Undersanding Stigma and the Importance of People-First Language

Stigma refers to the negative attitudes, beliefs, and stereotypes that society attaches to certain groups or conditions, such as mental illness, substance use disorders, or disabilities. Stigma can lead to discrimination, prejudice, and marginalization, creating barriers for individuals to seek help, access resources, and fully participate in society. In the clinical setting, stigma and implicit bias can also affect the way individuals receive treatment.

By using people-first language, we acknowledge that individuals are not defined by any pre-existing conditions – physical nor behavioral.  Emphasizing a person rather than a person’s condition or diagnosis, people-first language puts an individual before any disability, disorder or illness. For example, instead of saying "a schizophrenic person," people-first language would say "a person living with schizophrenia."  This language can help reduce stigma by promoting understanding, respect, and empathy towards individuals facing behavioral health challenges, mental health issues, substance use disorders, or disabilities.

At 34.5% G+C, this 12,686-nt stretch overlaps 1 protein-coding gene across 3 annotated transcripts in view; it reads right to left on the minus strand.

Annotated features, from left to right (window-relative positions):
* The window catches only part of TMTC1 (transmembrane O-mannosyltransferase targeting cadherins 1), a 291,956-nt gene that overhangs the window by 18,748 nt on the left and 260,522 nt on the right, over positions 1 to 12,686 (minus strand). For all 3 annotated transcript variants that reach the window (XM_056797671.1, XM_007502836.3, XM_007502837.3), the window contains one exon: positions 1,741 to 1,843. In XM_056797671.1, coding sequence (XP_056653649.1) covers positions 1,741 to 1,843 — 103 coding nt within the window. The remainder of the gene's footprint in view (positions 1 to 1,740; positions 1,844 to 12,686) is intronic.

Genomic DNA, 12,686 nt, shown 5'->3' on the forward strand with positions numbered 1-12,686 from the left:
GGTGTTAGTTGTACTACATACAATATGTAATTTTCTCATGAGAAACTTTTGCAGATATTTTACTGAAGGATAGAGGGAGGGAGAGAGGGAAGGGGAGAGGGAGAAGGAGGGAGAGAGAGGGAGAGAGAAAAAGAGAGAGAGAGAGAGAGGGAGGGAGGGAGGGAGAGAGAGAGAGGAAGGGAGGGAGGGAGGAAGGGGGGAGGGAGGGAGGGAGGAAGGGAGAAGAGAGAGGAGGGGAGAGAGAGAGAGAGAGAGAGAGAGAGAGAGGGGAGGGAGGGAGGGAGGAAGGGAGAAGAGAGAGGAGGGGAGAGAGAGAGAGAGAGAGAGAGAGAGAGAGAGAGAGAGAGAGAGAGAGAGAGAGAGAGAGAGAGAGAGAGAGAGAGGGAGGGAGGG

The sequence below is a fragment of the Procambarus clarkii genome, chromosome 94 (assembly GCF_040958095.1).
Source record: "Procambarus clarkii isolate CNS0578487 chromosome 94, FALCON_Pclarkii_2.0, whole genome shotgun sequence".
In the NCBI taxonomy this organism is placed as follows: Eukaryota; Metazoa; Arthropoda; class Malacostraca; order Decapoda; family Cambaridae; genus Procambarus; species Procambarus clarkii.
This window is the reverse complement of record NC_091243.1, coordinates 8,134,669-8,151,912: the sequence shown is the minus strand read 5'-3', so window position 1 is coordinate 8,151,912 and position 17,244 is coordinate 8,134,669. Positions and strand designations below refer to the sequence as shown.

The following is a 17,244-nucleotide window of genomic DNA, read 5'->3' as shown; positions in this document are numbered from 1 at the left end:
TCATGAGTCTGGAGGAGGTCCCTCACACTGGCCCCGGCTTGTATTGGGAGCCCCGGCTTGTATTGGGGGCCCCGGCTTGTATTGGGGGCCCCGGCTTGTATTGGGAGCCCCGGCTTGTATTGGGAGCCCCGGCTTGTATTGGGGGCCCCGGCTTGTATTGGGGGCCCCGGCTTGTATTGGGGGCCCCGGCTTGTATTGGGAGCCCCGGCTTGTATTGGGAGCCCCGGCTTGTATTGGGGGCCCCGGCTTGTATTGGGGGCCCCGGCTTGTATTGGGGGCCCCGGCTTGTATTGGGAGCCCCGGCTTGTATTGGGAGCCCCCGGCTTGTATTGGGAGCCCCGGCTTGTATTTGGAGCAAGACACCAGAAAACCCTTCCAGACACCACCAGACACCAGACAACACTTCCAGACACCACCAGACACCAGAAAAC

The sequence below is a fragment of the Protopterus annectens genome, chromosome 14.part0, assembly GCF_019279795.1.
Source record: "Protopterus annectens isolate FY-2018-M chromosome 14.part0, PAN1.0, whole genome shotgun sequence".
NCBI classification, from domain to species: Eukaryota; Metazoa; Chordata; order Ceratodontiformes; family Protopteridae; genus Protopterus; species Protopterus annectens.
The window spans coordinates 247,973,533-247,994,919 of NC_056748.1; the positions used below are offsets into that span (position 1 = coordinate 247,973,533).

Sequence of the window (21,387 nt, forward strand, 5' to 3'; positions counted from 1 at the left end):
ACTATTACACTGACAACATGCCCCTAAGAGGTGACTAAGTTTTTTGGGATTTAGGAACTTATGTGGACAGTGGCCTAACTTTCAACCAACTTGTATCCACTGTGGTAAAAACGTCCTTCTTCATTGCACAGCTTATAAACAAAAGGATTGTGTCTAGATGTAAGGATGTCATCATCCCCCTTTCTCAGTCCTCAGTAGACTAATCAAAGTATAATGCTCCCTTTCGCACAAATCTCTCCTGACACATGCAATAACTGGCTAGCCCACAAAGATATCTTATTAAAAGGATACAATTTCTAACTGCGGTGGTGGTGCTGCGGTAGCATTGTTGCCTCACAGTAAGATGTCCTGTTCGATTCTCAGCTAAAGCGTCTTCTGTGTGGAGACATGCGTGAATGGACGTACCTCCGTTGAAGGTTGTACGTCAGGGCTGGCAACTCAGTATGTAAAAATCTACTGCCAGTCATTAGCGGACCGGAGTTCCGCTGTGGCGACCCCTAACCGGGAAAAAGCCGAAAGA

Together, challenging stigma and using people-first language can contribute to creating a more inclusive and supportive society where all are valued and treated with dignity and respect, regardless of health conditions or diagnoses.

Combatting Substance Use Stigma 

Substance use disorders (SUD) are often misunderstood and unfairly judged by society. SUD is a cluster of physiological, behavioral, and cognitive symptoms associated with the continued use of substances despite substance-related problems, distress, and/or impairment. Addiction is a state of psychological and/or physical dependence on the use of drugs or other substances, such as alcohol, or on activities or behaviors.

Rather than viewing the behaviors associated with substance use disorders as a moral failing, it’s crucial to recognize SUD as a complex health issue that requires compassionate treatment and support. By offering evidence-based interventions and reducing the stigma associated with seeking help, we can empower individuals to reclaim their lives.